But, just as before, the purpose of the New Silk Road will be to control the infestation of a certain parasite — or, in this case, an entire country of parasites: The United States of America.

Some people say that the US is the world’s largest economy, but I beg to differ. Let’s do some simple math to come up with a reasonable GDP deflator for the US economy. An appendectomy (the most common operation performed) costs around $60,000 in the US. It costs around 8000 rubles, or $123 in Russia. The difference is a factor of 60,000/123 or around 500. Assuming that everything else in the US — not just medicine but also education, legal services, professional services, real estate, defense spending, election campaigns and all the other American swindles and rackets combined — is equally ridiculously overpriced, 2019 estimated US GDP is not $21 trillion but just $42 billion, many times smaller than Russia with $1,649 billion.

Some people say that the US is an important part of the world economy with many essential exports. Looking at the US-China, the most profitable exports from China to the US are: computers, electrical equipment, footwear, furniture, clothing, plastics and metals, cars, optical and photographic equipment.

Meanwhile, the most profitable US exports to China are: soybeans, wheat, animal feed, meat, cotton, metal ore, metal scrap, animal skins, pulp, cigarettes, gold, coal, fuel, rice, tobacco, fertilizer and glass.

Vis-à-vis China, the US looks like a typical 19th-century European colonial possession. The US runs a permanent, and very large, trade deficit with China, and just as a colony would be forced to borrow the difference, so does the US.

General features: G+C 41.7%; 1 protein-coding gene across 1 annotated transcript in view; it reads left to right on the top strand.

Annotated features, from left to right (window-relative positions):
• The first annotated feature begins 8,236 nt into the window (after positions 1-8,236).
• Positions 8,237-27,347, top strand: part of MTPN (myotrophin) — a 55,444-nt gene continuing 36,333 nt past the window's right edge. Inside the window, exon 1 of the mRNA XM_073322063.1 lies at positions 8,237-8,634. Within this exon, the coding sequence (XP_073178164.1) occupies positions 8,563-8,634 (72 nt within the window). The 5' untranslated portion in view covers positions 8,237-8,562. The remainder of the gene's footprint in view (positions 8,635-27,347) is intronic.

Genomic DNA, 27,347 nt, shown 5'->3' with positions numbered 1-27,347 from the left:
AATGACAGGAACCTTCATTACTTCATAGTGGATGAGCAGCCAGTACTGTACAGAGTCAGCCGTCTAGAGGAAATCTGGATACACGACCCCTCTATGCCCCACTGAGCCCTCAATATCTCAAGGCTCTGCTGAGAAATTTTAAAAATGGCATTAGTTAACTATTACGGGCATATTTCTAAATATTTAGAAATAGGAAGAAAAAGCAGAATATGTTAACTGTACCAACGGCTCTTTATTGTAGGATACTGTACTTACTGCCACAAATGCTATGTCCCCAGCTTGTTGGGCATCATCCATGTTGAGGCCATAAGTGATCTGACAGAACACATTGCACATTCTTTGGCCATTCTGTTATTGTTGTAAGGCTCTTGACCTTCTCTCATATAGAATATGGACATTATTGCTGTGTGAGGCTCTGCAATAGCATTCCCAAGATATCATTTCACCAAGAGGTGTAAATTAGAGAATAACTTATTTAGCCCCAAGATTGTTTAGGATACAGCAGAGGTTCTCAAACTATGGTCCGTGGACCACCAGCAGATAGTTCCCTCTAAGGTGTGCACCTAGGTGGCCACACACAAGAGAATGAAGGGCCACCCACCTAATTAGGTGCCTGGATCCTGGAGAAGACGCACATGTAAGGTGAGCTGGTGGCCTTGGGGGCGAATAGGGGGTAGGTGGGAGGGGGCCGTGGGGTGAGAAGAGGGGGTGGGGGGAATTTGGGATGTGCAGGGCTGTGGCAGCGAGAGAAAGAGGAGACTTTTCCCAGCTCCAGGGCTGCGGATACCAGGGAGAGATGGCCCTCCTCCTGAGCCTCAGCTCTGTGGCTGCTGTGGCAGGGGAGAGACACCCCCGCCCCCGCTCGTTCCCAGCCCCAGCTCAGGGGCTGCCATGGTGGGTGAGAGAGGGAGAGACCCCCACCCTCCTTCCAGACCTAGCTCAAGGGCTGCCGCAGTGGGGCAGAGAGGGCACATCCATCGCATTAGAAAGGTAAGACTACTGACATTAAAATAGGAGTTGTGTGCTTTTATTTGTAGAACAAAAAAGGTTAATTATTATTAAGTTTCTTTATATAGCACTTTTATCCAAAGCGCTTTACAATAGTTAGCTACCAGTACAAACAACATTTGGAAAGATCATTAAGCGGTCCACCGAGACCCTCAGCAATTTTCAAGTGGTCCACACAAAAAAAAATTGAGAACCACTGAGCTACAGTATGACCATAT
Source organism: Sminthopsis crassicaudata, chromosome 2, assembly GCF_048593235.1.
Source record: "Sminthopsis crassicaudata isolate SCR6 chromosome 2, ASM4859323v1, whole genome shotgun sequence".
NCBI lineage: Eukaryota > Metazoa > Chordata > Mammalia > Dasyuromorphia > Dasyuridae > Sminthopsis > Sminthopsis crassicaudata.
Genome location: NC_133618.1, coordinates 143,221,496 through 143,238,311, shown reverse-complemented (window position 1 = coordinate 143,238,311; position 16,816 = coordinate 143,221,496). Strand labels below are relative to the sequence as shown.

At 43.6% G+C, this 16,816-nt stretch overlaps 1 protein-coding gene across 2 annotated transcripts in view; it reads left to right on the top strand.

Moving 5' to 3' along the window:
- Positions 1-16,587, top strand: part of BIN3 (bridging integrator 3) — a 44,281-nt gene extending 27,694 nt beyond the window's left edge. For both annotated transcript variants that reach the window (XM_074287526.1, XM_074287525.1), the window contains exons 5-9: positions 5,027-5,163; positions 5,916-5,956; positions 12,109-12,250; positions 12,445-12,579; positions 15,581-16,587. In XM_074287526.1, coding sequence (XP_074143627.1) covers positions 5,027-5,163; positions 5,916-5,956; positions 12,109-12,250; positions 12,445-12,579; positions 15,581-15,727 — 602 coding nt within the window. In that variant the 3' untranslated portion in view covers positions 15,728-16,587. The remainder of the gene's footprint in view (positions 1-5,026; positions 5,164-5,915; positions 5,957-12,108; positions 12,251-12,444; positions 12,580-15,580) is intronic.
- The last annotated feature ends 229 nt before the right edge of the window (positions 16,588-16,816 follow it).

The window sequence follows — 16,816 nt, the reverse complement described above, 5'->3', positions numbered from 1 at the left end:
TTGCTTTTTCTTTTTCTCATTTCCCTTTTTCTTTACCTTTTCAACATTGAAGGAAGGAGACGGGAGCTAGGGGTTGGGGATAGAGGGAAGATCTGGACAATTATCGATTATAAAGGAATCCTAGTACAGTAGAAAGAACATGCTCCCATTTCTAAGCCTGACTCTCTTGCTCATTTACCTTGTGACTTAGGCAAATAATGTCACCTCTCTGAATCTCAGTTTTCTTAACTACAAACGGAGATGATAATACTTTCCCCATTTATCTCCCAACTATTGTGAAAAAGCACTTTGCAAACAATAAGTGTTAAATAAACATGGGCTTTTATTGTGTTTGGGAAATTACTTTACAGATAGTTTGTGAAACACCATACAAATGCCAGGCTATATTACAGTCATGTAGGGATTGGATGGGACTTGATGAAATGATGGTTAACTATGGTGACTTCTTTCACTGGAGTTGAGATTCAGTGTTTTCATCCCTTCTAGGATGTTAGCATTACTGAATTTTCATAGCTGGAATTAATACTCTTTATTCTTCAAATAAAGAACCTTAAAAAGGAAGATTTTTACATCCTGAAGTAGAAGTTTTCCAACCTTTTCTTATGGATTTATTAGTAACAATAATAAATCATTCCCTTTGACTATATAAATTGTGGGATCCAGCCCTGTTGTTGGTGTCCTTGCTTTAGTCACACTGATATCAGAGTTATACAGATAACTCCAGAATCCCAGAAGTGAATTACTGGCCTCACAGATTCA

What allows it to be a parasite is that it does so in its own currency, which it can print at will, and to force other countries to invest in it at low rates of interest, all because it has been able to militarily dominate the ocean trade routes and to punish those who refuse to play this game, either financially (by destroying their currencies), politically (by overthrowing their governments and installing ones their people don’t get to choose) or militarily (by blowing them up).

Meanwhile, somewhat analogously to the original Silk Road, gold has been flowing from the US to China. The US still claims to have the largest gold reserves on Earth — on paper — but those countries that have stored their gold in the US and have requested to have it returned have either been rebuffed or have been forced to wait, only to be returned gold that wasn’t theirs. It would therefore not come as a surprise to discover, when all other options are exhausted and the gold vaults have to be opened, that the gold they were supposed to hold is no longer there.

It is easy to stop at the geographical analogy between the original Silk Road and the new one. They both traverse the same geography. But why stop there, when there is an obvious deeper analogy lurking just under the surface:

Both of these Silk Roads were/are efforts to control a parasite. Why is the new Silk Road a “silk” road even though silk itself is a vanishingly small part of the trade? Because it just sounds nice? Or because silk controls parasites?